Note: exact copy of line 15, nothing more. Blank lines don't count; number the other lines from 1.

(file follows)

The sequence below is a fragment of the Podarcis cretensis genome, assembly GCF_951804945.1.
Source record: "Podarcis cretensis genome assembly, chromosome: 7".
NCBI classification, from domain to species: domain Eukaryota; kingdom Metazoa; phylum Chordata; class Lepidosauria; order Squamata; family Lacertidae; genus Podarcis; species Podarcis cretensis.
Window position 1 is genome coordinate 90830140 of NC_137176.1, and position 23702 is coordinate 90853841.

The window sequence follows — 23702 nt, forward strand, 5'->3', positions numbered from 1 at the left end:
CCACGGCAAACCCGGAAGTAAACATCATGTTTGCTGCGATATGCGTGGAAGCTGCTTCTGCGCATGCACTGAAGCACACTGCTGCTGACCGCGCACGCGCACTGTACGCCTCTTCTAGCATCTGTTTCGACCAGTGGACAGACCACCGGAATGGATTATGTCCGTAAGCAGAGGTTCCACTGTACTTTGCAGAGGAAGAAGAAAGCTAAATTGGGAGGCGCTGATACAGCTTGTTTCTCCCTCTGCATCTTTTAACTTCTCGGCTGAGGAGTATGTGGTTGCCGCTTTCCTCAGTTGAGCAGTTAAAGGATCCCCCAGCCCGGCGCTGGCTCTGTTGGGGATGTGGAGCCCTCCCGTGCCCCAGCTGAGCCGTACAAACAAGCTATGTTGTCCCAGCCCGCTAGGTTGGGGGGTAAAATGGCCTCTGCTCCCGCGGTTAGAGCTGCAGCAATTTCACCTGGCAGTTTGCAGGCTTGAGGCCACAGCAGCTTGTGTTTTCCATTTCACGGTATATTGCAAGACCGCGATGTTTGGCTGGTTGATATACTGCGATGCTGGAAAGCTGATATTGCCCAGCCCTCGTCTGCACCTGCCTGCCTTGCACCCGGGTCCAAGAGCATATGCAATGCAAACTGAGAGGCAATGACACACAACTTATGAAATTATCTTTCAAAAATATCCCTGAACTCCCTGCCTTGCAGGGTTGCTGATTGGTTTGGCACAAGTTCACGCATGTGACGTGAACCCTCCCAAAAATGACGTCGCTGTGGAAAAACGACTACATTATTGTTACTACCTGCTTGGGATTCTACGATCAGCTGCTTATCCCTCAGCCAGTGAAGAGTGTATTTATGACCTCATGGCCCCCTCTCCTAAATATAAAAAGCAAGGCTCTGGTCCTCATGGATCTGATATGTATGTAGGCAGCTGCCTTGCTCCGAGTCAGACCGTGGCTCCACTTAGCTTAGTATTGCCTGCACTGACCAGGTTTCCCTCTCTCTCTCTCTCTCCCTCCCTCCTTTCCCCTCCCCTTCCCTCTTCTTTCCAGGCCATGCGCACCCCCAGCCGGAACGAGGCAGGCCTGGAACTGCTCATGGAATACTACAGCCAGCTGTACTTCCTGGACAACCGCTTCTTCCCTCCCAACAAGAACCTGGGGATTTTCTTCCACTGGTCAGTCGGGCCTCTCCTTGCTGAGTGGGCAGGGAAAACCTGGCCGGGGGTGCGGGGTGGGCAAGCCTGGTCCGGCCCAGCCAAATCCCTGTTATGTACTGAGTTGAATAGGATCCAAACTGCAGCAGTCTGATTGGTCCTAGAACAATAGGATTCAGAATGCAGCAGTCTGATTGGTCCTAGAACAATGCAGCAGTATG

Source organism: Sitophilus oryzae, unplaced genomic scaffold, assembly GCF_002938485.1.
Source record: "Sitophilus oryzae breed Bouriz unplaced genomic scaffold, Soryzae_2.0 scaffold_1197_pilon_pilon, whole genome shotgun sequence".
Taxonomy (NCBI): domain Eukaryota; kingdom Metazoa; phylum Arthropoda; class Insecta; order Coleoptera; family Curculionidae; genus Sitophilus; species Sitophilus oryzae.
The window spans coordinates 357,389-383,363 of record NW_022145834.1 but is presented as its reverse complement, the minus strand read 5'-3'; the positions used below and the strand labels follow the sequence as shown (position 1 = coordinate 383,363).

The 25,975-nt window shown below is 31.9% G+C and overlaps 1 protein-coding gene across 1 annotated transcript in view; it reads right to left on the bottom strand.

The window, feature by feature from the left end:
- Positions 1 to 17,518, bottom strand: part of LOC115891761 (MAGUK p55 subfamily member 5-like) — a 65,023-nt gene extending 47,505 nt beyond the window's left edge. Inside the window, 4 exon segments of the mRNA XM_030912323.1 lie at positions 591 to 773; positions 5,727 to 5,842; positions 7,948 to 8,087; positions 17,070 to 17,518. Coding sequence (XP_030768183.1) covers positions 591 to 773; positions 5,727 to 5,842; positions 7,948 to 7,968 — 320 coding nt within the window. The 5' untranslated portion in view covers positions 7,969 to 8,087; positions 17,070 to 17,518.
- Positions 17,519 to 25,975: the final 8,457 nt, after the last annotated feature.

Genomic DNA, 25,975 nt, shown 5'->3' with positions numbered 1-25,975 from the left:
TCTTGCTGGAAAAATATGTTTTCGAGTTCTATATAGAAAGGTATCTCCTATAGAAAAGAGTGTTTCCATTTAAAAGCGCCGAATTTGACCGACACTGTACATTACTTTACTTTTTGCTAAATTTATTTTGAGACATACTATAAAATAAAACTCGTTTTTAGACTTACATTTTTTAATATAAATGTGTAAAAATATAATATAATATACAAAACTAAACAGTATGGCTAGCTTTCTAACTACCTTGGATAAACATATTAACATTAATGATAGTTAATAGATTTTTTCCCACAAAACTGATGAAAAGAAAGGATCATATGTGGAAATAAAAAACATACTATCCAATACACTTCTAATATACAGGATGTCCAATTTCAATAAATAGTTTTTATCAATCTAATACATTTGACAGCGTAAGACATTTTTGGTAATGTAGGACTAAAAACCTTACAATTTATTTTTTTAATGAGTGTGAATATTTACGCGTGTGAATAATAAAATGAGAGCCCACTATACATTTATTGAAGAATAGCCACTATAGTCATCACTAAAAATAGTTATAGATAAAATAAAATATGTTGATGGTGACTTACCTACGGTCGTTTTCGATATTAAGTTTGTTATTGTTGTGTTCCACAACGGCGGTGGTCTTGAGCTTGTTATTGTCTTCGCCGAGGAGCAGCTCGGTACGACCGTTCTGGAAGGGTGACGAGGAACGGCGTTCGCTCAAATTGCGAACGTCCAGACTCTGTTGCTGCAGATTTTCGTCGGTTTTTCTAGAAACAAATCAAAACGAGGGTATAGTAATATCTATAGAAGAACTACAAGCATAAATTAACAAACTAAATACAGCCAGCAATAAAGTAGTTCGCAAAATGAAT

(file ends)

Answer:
Genomic DNA, 25,975 nt, shown 5'->3' with positions numbered 1-25,975 from the left: